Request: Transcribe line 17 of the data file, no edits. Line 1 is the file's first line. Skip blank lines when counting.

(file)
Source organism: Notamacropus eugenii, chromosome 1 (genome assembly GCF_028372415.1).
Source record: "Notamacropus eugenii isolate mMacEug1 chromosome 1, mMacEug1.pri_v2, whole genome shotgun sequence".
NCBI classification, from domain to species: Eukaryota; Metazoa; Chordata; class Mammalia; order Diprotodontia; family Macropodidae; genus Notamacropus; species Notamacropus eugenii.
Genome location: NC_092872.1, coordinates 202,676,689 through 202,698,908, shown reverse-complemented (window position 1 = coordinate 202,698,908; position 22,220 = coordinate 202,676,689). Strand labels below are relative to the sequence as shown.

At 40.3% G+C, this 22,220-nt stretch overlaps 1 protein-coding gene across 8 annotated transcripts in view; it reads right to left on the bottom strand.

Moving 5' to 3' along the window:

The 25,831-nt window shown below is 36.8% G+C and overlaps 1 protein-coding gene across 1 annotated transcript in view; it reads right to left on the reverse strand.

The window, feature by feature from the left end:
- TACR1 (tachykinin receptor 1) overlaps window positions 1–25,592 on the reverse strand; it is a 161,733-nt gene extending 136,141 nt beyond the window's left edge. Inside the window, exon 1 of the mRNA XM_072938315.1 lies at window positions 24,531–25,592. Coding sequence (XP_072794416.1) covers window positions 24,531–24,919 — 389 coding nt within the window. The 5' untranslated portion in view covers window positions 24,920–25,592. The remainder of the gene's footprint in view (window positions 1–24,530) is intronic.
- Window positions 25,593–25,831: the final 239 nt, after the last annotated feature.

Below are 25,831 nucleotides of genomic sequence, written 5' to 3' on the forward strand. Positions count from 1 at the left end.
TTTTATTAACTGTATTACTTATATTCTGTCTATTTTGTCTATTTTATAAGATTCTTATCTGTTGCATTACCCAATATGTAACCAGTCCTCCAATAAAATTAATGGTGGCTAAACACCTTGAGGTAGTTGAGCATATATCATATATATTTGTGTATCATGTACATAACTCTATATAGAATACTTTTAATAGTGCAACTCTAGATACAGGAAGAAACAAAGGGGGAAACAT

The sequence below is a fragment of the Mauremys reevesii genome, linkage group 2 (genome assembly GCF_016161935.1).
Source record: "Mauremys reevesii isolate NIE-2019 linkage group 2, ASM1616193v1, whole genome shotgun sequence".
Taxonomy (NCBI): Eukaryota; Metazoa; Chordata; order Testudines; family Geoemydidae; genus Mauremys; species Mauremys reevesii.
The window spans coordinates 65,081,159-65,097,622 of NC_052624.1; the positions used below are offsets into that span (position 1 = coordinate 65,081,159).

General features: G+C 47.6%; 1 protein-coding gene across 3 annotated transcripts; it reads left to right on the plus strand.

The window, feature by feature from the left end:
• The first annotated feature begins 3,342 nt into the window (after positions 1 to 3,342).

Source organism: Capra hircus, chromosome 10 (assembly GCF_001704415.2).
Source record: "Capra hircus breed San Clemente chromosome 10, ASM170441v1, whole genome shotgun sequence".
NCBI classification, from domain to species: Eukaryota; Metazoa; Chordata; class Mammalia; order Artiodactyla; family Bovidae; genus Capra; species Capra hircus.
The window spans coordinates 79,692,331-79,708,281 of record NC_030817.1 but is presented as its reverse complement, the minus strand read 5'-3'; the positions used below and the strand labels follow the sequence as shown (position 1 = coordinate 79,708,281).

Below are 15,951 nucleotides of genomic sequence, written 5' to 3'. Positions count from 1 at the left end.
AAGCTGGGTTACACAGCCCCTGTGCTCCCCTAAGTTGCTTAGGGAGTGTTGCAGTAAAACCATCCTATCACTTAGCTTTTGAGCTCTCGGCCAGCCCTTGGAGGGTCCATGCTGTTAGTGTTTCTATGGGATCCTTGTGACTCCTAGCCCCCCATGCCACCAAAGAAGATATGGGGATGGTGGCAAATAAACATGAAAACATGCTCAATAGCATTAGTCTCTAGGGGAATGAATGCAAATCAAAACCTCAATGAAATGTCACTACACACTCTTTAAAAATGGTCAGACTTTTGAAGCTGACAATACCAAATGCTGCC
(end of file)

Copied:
General features: G+C 47.6%; 1 protein-coding gene across 3 annotated transcripts; it reads left to right on the plus strand.